Is Bitcoin dead? As is often the case when something is not fully understood, the topic of Bitcoin has been subjected to the circulation of rumours. Most commonly – be it true or not – we hear about its propensity to draw illegal and black market activity or the high likelihood of getting scammed when investing. Another rumour that often circulates is that bitcoin is dead.
The fact that transactions in the currency are still ongoing proves that it is not dead. The quick and easy answer to the question, “is bitcoin dead” is no. There are still ongoing transactions, and the price of investing in the currency is not 0. Which, to most, means it’s alive.
The question, however, has layers. To some, it means other things. It may be a question of whether other cryptocurrencies are likely to replace the mighty bitcoin or whether miners still consider it worthwhile to produce the currency. In this article, we look at all the ways Bitcoin is rumoured dead and lay out the facts about the currency and its market.
How Bitcoin Works
Before we dive deeply into the “is bitcoin dead” question, let’s take a step back to why the answer is no. The currency runs on a blockchain without delving into too many complex explanations.
A blockchain is essentially a public ledger that contains all transactions of the currency. Bitcoin orders its transactions using this technology.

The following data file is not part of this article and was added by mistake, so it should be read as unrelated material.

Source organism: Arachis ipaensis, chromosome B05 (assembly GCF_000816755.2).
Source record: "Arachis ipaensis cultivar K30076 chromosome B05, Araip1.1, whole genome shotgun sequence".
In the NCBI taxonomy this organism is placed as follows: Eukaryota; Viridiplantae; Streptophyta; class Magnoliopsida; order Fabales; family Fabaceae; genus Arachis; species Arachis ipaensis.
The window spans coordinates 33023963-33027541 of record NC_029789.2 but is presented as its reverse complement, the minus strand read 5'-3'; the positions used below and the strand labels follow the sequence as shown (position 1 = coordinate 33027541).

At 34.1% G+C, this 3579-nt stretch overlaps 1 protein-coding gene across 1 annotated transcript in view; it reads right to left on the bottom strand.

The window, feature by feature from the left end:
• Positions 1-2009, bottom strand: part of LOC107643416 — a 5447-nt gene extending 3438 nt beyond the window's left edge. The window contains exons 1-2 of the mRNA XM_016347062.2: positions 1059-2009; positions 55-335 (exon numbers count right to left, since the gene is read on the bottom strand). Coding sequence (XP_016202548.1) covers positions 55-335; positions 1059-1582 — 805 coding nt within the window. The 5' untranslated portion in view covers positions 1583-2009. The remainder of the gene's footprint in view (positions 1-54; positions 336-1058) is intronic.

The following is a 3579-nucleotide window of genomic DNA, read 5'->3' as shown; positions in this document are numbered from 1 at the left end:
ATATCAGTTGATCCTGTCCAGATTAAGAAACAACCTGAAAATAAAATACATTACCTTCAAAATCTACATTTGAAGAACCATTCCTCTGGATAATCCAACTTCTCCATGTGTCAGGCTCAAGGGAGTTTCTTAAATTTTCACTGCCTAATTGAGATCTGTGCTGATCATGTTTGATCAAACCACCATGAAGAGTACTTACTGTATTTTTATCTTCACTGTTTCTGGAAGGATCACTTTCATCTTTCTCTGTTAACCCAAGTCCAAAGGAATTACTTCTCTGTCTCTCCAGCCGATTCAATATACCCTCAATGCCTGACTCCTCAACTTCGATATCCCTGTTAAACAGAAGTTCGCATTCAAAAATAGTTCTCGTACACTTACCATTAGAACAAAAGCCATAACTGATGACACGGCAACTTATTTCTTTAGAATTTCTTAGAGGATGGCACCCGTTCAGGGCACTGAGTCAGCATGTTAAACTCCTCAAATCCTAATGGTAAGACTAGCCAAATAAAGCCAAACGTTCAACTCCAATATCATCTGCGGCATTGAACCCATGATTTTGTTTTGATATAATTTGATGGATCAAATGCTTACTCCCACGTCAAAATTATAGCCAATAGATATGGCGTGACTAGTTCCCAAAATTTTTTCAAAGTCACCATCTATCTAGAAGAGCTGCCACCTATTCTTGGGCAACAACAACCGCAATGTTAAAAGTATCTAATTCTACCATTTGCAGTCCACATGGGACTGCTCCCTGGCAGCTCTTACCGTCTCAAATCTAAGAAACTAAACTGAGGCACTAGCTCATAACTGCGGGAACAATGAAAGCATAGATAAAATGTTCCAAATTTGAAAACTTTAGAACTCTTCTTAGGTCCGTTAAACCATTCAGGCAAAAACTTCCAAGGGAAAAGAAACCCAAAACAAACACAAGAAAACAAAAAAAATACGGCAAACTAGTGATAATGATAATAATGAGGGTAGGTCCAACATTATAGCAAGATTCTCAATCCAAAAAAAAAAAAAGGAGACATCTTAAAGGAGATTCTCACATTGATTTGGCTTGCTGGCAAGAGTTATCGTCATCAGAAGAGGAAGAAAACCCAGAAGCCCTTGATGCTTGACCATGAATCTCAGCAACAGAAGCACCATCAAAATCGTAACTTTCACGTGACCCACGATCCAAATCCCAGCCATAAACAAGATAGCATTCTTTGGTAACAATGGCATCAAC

Furthermore, several nodes hold a blockchain in place (which can be likened to servers). These nodes store the entire history of the blockchain, including all transactions. Nodes also verify transactions and blocks (groups of transactions added to the ledger). A new block is added roughly every 10 minutes.
Even today, every 10 minutes, a new block is added to the blockchain. This means the blockchain is still constantly growing, and in other words, transactions are ongoing. If this is the case, which it is, then the currency is surely not dead for all intents and purposes.
It only takes one node to continue running the blockchain to ensure that the currency is not dead. This means that even if hundreds or even thousands of miners and nodes opt-out, the blockchain (and, therefore, the currency) will still exist. Indeed, it’s hard to imagine that all miners, nodes, and users will simply give up on bitcoin quickly.
So, is bitcoin dead? No. But, there are other ways that one might consider it dead or dying, such as a plummet in the market or other cryptocurrencies becoming real contenders for the top spot in popular crypto. Let’s take a look at these other factors.
Understanding The Market
There is an infamous list run by the website 99 bitcoins. The Bitcoin Obituaries list documents every time somebody declares the currency dead. To date (at the time of writing), the currency has been pronounced dead 382 times. And yet, it is still around.